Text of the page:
Comcast Defends Its VoIP Service
Comcast, responding to a recent Federal Communications Commission (FCC) probe into the way the MSO treats VoIP traffic from competitive service providers, claims that its own PacketCable-based voice service is a completely separate offering that does not fall under the technical auspices of a new "protocol agnostic" platform that Comcast deployed at the end of last year to help manage its high-speed Internet (HSI) traffic. (See Comcast Goes 'Protocol Agnostic' Everywhere .)
The FCC's beef was that it saw an "apparent discrepancy" between the disclosures Comcast made about its new bandwidth management system and the MSO's FAQ posted on the Comcast.net Website. The FCC asked why Comcast omitted from its earlier filings "the distinct effects that Comcast's new network management technique has on Comcast's VoIP offering versus those of its competitors." (See Comcast Faces VoIP Probe .)
"There is, in fact, no discrepancy," Comcast noted in its five-page response, filed January 30. Comcast says its network management techniques apply only to its high-speed Internet service, not its Comcast Digital Voice, the brand name for the MSO's PacketCable-based phone offering.
Comcast acknowledged that customers who use the MSO's cable modem service to access so-called "over-the-top" VoIP services could suffer bad service under the new bandwidth system. That system aims to treat all IP traffic, including peer-to-peer (P2P) applications, equally, but can slow down some Internet connections temporarily (as long as 10 to 20 minutes) if they are found to be gobbling up an exorbitant amount of network capacity. (See Comcast Details Net Management Moves .)
"This might occur during the limited times when the HSI network in a given area is experiencing congestion, and would in all likelihood affect only a subscriber who has temporarily triggered congestion management thresholds due to his or her own bandwidth consumption," the MSO said.
"Significantly, CDV customers do not need to subscribe to Comcast HSI service, and Comcast does not route those CDV customers' traffic over the public Internet," Comcast added.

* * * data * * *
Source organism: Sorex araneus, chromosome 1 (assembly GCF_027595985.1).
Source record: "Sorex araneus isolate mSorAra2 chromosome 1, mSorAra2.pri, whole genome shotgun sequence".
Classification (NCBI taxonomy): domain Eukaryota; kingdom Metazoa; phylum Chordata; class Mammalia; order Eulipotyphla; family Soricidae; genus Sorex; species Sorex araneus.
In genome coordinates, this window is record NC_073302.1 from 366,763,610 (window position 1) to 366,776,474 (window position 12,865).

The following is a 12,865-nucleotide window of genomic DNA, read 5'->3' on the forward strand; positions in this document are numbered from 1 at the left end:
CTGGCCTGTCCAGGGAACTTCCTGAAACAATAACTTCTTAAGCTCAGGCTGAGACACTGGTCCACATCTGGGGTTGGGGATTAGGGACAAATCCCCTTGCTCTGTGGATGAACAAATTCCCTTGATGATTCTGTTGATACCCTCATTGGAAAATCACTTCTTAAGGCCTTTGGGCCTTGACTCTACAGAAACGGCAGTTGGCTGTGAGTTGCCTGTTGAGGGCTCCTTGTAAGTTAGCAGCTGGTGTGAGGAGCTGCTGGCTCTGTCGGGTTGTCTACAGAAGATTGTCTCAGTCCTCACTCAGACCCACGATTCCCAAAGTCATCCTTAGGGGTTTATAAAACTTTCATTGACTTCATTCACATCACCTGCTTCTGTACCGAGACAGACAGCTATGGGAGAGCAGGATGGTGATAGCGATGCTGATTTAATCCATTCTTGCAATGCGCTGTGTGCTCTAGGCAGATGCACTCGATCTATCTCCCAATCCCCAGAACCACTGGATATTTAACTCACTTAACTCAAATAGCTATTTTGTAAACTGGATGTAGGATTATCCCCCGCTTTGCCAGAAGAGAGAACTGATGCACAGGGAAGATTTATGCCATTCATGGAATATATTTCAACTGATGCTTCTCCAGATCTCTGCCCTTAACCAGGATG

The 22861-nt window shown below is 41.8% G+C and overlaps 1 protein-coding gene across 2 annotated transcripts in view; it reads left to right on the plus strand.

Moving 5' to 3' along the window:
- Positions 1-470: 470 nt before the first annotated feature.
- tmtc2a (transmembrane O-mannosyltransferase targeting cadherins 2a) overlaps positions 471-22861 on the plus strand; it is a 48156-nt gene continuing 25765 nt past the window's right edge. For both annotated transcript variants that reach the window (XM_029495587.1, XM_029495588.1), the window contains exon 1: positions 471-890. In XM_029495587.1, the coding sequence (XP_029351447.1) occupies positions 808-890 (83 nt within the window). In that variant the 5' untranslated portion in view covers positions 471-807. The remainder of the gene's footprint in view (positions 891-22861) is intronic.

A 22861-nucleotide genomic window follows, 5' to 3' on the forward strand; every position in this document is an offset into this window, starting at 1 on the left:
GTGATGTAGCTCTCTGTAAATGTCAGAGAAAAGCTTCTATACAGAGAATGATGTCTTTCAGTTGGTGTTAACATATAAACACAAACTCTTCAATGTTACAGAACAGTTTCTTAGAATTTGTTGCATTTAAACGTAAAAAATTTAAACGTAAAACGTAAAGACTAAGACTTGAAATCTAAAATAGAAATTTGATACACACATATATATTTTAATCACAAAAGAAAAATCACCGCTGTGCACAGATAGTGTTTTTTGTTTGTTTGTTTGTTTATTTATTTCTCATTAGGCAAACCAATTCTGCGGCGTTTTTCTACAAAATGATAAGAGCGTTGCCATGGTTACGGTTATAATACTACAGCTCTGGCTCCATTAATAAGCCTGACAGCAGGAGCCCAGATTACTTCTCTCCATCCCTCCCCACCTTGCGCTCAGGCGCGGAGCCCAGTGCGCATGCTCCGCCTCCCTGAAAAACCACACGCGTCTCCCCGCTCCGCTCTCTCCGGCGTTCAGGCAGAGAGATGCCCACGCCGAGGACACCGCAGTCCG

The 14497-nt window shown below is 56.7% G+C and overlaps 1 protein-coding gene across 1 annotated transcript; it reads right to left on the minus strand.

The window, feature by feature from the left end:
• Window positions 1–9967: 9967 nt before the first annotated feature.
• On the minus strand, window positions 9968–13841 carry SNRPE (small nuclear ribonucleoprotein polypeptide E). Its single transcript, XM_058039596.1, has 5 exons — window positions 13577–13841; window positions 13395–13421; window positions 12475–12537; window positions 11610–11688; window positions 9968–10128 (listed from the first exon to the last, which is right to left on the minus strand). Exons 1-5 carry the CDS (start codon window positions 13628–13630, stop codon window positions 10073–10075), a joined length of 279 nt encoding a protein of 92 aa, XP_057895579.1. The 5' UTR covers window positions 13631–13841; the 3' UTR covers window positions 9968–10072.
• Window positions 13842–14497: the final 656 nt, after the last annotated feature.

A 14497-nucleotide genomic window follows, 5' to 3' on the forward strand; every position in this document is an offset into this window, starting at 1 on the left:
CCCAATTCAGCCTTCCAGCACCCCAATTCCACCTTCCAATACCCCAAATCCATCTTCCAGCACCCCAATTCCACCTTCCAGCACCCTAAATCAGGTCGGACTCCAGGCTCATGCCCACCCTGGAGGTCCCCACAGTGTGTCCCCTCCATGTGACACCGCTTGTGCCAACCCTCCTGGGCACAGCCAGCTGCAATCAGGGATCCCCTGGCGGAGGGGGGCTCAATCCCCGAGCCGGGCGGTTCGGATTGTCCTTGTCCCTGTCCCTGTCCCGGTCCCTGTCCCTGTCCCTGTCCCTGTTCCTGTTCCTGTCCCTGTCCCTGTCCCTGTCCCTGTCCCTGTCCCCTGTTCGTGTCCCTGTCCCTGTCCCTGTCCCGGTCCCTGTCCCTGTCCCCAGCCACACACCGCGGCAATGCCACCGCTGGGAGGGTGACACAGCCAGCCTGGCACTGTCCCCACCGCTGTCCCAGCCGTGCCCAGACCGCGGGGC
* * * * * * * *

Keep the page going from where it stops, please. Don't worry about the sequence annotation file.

Because Comcast views its VoIP service as a completely separate service that does not use the public Internet, the MSO says it wasn't implicated in the Free Press 's original complaint into the MSO's treatment of P2P traffic, Comcast's earlier disclosures detailing the new bandwidth management system, or the subsequent FCC order that called on Comcast to migrate to a new system by the end of 2008. (See FCC Throttles Comcast, FCC Details Comcast Order , and FCC Puts Comcast on the Clock .)
Free Press is expected to respond to this argument once it has a chance to review Comcast's filing. FCC officials were not immediately available for comment.
Update:: Free Press responded Tuesday, holding that Comcast still has some legal and technical questions to account for: "For example, the filing does not state whether the use of Comcast Digital Voice contributes to congestion and triggers throttling. We'll continue to monitor this issue closely," said Free Press policy director Ben Scott.
Other MSOs that have deployed VoIP services using the CableLabs -specified PacketCable architecture, like Comcast, will be watching this proceeding closely.
Cox Communications Inc. , which has also come under fire for its previous treatment of P2P traffic, is testing a new bandwidth management system that, instead of treating all IP apps equally, places them into two categories: "non-time sensitive" and "time sensitive." VoIP, in Cox's estimation, falls into the latter category. (See Study Alleges a Cox Block on P2P Traffic and Cox to Test New Bandwidth Cop .)
— Jeff Baumgartner, Site Editor, Cable Digital News